3pm: Walk to the next crossing and turn left towards the park. Follow it until you are close to an old church and then turn left and cross the bridge. Turn left at the second street and then instantly right. The big red building is the Modern Art museum (Moderna Museet) with changing exhibitions and it’s free to visit.
4pm: Walk up to the St Petri church, take a look inside and then head right towards Östergatan and then to the Centralstation. Stroll through it (and look up at the cool cutlery ‘chandelier’) and maybe grab a quick bite at the many foodie stalls. Leave at the other end and then cross the bridge towards the university district. If you like, you can get up on the 5th floor of the Niagara building (the tall brown building) or check out the colourful library in Orkanen (the unique blueish building to your right).
5pm: Visit the Ribersborgs Kallbadhus for some typical Swedish sauna experience (everyone’s completely naked) and a refresher in the ocean directly after. You can also get a massage and dine out.
Sunset time: Make your way over to the Turning Torso. You cannot possibly miss it, it’s the tallest building in Scandinavia and is supposed to resemble a human spine.
Its top can only be visited for meetings or the rare opening day (but only for groups). Afterwards, make your way across the small bridge next to the swaying reeds. Bike straight down until you see the ocean and then enjoy the setting sun and the view of the Öresund bridge in the distance.
Evening: visit the opera, the theatre or Malmö Live for evening entertainment.
Day two: Checking out the Öresund Region
7am With your Öresund Rundt ticket, board the bus of line 300 towards Skanör and head towards the dunes to see the iconic bathing houses along the beach. They come in all colours of the rainbow. It gets very touristy in summer, a lesser known spot is Falsterbo (end of the line) near the church from the 11th century.
9am: Hop back on the bus to Malmö and take the train to Helsingborg. Stroll left along the harbour and then towards the giant town gate up above. If you want, you can climb the tower (Kärnan) and visit the parks and gardens to the north (a 30 min walk). There is the Fredriksdal open air museum, which is free to visit. If you fancy flowers and castles, take the bus to Sofiero and have a little fika.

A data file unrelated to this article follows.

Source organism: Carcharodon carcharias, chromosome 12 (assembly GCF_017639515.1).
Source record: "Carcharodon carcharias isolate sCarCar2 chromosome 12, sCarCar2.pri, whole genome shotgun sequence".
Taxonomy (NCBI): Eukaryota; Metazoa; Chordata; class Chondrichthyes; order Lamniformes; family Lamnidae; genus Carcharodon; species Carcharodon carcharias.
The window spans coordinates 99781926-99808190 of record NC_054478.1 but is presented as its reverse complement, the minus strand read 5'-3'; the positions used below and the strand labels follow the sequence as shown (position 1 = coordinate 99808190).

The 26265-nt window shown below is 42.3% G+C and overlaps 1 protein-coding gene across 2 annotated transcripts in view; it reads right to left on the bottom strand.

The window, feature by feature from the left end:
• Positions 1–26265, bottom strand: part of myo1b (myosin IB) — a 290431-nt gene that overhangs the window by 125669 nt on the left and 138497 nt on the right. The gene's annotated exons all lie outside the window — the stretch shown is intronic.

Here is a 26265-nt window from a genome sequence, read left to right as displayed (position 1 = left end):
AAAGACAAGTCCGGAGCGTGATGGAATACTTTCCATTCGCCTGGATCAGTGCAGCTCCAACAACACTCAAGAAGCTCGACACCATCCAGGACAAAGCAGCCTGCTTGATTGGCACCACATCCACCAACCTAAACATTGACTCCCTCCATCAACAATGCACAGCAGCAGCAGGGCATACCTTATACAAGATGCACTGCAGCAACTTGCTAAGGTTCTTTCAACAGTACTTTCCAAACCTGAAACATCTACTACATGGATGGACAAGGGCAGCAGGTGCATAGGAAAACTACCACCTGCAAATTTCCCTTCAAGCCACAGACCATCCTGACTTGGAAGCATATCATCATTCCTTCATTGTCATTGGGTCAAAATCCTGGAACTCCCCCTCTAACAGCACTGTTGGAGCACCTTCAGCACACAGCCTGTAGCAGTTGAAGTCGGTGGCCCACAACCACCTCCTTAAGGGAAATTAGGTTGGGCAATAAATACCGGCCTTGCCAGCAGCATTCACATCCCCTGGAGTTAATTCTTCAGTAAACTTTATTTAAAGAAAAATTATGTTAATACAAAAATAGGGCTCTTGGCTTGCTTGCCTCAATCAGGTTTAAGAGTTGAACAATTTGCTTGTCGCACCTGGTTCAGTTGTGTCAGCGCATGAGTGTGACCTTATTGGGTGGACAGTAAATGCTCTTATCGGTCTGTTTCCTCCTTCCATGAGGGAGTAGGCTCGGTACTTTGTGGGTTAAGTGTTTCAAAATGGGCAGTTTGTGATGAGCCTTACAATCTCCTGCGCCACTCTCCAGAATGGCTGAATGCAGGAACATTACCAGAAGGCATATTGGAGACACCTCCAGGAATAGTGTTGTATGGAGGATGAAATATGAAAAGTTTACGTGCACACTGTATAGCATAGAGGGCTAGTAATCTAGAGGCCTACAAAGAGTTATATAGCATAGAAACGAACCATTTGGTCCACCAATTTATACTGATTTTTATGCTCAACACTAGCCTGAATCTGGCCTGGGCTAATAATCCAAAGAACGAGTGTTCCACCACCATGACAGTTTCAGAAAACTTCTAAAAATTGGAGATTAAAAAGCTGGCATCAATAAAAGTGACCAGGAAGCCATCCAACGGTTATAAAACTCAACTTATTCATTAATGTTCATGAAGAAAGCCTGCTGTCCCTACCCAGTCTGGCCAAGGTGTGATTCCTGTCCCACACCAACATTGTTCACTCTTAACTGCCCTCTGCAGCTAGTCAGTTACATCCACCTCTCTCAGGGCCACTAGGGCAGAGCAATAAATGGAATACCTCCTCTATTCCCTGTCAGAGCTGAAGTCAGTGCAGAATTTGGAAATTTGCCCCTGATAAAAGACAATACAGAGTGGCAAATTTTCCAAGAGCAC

11:20am: Take the ferry across to Helsingor (every 20-30 mins) and walk straight to the castle you see (Kronborg Castle). It’s free to walk around the castle grounds. If you want to visit, make sure to take part in the Shakespeare tour where ‘Horatio’ will show you all the places where Hamlet’s tragedy took place.
1pm: walk back to the library by the harbour and then take a small detour to the shiny silver guy sitting on a stone. He is called Han (Danish for ‘he’) and is the male counterpart to the Little Mermaid in Copenhagen. Then head past the monastery (which has wonderful rose gardens in summer) and into the old streets for a meal.
2pm: explore the streets some more and then board the train to go down to the station Humblebaek. Turn left and walk along the streets for 10 minute (or take the bus) to the Art Museum Louisiana. It is eccentric and exciting with statues outside in the parks overlooking the ocean and changing exhibitions inside. When I last visited there was a big exhibition on Yoko Ono.
3:30pm: Head down to Copenhagen (if you want, you can stop at Kokkedal and walk 20 mins to the castle that featured in ‘A Royal Affair’). Exploring Copenhagen deserves a whole different blog post but I recommend walking to the town hall and straight into the old streets towards Nyhavn with its brightly coloured houses and boats (featured in ‘The Danish Girl’). Have another fika here and explore until you’re tired.
Day three: Travelling in South Sweden
7am: Get on the train to Hjärup if you can take pictures of colourful Baltic style houses that look medieval but are actually new and then take the next train to Lund or go straight through to Lund.
8am: Visit the old cathedral with the historic astronomical clock. It is a regular clock, an astronomical clock as well as a calendar and goes until 2123. Head across the campus to get university envy and check out the open air museum Kulturen with authentic Swedish houses across different centuries including folk fashion, art and furniture.